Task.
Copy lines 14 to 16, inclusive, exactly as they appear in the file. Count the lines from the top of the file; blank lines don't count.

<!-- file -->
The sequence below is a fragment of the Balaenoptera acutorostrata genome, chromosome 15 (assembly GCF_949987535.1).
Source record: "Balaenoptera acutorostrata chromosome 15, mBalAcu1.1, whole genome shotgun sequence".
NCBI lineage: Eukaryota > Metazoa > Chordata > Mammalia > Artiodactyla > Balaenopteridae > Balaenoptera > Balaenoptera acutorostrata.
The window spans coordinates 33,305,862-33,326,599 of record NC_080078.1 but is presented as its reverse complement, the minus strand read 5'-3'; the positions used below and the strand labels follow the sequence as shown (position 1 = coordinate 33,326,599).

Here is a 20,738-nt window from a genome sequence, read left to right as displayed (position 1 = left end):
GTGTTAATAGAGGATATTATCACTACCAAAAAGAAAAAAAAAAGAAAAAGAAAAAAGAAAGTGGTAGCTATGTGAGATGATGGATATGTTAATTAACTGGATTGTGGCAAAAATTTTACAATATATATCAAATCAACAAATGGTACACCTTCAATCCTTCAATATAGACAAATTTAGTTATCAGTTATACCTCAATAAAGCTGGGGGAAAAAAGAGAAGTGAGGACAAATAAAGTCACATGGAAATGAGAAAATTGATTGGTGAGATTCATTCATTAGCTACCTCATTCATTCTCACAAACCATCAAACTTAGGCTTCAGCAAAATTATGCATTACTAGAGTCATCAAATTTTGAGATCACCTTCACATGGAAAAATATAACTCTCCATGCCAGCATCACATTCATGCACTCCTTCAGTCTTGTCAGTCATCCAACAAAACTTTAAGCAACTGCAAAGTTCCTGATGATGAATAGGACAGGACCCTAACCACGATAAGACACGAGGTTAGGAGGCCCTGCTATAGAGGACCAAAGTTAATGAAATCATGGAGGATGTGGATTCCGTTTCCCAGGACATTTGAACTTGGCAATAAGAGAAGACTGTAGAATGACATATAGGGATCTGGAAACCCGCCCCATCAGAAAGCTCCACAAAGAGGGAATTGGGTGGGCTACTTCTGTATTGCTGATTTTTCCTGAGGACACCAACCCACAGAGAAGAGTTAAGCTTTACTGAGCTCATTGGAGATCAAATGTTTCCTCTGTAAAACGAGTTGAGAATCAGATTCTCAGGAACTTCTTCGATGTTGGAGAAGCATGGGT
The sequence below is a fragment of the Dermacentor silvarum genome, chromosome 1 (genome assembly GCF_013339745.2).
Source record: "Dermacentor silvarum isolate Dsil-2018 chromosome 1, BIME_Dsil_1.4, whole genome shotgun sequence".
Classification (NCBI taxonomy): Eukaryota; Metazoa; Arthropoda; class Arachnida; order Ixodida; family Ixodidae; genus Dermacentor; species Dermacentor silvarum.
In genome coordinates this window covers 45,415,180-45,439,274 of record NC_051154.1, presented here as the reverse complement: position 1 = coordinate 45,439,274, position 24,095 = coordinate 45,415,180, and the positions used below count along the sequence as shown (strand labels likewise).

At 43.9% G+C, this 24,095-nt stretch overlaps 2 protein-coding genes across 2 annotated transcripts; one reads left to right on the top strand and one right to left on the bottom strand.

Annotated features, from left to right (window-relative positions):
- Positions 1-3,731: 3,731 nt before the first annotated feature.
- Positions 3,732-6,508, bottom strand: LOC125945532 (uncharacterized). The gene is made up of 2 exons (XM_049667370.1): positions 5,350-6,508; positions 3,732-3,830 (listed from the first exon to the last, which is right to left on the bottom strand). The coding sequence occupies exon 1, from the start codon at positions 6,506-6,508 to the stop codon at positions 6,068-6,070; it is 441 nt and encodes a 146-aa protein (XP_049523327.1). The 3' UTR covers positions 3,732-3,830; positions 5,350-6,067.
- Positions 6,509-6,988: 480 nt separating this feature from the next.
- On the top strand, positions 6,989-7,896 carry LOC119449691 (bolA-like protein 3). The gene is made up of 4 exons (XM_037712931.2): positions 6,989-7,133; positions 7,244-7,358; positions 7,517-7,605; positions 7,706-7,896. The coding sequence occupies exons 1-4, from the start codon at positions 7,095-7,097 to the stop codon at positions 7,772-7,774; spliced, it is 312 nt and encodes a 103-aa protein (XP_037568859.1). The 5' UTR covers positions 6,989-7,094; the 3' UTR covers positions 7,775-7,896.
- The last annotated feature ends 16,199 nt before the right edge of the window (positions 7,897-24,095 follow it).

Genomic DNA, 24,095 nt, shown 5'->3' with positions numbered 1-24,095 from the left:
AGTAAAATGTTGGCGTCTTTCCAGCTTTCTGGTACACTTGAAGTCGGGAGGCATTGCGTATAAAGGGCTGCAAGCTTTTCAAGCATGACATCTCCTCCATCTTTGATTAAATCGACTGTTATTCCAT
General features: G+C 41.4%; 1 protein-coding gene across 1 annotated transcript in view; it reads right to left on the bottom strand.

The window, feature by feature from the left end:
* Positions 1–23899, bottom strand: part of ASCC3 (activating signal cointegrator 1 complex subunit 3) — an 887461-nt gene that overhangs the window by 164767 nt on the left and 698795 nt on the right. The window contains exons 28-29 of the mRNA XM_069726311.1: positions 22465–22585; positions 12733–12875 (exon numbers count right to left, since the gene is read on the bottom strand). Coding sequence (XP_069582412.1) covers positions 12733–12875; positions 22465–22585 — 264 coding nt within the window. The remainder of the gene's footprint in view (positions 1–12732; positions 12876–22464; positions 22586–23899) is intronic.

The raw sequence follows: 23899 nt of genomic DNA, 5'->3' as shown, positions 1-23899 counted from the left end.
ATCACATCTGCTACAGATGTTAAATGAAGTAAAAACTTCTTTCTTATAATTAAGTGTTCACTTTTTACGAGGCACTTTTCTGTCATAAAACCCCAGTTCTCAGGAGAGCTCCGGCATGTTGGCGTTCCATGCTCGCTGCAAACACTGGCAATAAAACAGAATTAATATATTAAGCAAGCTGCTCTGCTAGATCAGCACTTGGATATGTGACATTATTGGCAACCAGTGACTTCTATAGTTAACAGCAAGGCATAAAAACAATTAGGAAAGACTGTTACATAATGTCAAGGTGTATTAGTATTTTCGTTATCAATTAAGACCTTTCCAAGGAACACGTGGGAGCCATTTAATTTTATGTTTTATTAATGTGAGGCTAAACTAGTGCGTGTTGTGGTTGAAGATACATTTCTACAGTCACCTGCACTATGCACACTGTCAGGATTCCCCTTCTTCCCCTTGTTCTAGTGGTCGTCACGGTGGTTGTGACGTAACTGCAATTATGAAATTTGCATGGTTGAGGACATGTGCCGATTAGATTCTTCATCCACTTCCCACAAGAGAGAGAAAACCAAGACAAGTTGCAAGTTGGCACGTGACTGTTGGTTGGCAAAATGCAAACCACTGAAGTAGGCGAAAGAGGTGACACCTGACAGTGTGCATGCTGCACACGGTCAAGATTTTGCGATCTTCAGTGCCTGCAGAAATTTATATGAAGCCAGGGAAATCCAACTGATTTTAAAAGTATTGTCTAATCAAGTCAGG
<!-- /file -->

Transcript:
- Positions 3,732-6,508, bottom strand: LOC125945532 (uncharacterized). The gene is made up of 2 exons (XM_049667370.1): positions 5,350-6,508; positions 3,732-3,830 (listed from the first exon to the last, which is right to left on the bottom strand). The coding sequence occupies exon 1, from the start codon at positions 6,506-6,508 to the stop codon at positions 6,068-6,070; it is 441 nt and encodes a 146-aa protein (XP_049523327.1). The 3' UTR covers positions 3,732-3,830; positions 5,350-6,067.
- Positions 6,509-6,988: 480 nt separating this feature from the next.
- On the top strand, positions 6,989-7,896 carry LOC119449691 (bolA-like protein 3). The gene is made up of 4 exons (XM_037712931.2): positions 6,989-7,133; positions 7,244-7,358; positions 7,517-7,605; positions 7,706-7,896. The coding sequence occupies exons 1-4, from the start codon at positions 7,095-7,097 to the stop codon at positions 7,772-7,774; spliced, it is 312 nt and encodes a 103-aa protein (XP_037568859.1). The 5' UTR covers positions 6,989-7,094; the 3' UTR covers positions 7,775-7,896.